It almost feels too soon to start the post-mortem on John Key's Prime Ministership, which will come to an end in one week.
The question everyone is asking right now is why?
He is still immensely popular after eight years.
He stood a good chance of winning a fourth term next year.
His Government continues to have energy despite being in its eighth year.
Why would the person with the most glittering political career in modern times suddenly declare he is not a career politician and resign to try something else.
"I gave it all I had; I left nothing in the tank."
For a decision that he says was made in September, Key delivered his carefully written bombshell with trembling emotion.
He relaxed more when facing questions from a shell-shocked Press Gallery in the Beehive Theatrette.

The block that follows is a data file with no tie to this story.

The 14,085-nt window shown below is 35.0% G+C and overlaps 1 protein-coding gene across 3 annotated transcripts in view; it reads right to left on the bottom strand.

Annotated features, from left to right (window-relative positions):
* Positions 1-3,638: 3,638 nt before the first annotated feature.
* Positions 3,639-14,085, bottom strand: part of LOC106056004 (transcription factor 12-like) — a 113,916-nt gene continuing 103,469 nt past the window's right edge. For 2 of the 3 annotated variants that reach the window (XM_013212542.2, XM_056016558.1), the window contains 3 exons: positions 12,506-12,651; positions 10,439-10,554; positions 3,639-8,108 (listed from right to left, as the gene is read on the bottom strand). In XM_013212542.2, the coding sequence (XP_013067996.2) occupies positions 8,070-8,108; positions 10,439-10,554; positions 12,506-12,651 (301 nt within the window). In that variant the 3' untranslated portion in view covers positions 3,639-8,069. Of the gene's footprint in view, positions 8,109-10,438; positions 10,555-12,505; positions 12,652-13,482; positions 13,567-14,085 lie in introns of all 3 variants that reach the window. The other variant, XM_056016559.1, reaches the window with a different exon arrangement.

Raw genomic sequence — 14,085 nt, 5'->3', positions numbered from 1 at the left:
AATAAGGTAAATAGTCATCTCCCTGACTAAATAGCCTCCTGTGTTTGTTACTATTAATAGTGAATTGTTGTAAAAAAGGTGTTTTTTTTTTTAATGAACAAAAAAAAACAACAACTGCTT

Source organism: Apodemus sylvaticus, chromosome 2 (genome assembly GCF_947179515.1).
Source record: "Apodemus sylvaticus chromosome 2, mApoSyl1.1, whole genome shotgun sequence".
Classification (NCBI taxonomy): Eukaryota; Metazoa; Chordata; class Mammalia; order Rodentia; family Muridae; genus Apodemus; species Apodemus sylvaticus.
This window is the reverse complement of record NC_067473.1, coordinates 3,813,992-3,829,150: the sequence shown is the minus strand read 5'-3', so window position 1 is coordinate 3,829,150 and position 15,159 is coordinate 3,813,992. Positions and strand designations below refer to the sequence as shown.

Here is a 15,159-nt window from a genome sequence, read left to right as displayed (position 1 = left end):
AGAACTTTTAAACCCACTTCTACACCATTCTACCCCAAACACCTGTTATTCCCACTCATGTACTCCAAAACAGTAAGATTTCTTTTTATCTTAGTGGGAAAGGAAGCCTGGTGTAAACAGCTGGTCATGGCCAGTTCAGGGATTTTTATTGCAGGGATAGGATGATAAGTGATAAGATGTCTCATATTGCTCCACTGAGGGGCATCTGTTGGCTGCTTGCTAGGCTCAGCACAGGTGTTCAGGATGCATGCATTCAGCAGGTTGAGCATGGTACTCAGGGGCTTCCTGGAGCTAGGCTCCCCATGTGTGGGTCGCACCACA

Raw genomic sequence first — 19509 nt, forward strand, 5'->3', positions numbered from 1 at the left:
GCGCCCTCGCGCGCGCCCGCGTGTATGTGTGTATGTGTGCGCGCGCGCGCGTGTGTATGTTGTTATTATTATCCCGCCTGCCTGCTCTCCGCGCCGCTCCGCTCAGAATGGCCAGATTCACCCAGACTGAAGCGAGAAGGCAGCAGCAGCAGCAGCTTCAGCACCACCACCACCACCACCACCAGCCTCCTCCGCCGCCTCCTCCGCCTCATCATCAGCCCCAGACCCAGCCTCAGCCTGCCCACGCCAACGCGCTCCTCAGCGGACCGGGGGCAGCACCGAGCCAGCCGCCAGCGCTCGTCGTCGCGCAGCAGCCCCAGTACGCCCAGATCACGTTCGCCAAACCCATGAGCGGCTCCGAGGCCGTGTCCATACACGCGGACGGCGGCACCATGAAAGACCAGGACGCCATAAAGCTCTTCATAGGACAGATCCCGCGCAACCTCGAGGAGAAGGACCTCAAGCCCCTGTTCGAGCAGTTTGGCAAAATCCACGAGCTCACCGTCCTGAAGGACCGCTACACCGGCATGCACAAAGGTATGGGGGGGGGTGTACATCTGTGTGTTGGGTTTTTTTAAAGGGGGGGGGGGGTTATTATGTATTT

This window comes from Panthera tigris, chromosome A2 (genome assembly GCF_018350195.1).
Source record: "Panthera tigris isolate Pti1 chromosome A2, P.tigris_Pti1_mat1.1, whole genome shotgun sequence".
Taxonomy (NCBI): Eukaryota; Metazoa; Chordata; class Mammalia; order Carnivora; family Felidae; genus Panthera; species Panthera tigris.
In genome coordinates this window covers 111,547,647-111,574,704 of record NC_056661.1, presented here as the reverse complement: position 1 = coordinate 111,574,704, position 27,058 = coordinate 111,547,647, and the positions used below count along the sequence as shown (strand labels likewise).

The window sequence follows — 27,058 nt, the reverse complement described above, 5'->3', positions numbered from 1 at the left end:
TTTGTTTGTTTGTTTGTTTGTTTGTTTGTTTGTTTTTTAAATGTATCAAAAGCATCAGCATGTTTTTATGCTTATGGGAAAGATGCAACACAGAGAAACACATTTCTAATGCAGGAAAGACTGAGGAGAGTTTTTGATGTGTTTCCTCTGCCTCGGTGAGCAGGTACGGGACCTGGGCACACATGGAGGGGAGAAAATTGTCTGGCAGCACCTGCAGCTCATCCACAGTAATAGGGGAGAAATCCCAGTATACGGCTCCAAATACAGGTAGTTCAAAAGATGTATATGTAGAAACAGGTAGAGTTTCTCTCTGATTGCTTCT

But the emotion returned when talking about his family, his wife, Bronagh, and Steffie and Max, the kids who have grew up with the country watching.
By the end of the 40-minute press conference, other possible theories abounded on social media such as health issues, and Bronagh demanding it.
They will abound because what Key has done defies political gravity.
But Key insists that the time is right, that he could not have completed a full fourth term, and he could not have misled the public the public by pretending otherwise.
It is true that that is not the way he operates, at least not the way he operates comfortably.
In the absence of evidence to the contrary, Key can be taken at his word.
He has almost always been a winner in life.
He wants to go out as winner on his terms.
Ever the optimist, Key gave a rendition of someone who genuinely believes that National can do as well without him as they can with him.
It is doubtful that Key's caucus shares the quite the same optimism.
The quietly thrilled atmosphere of the Opposition wing does not share his optimism.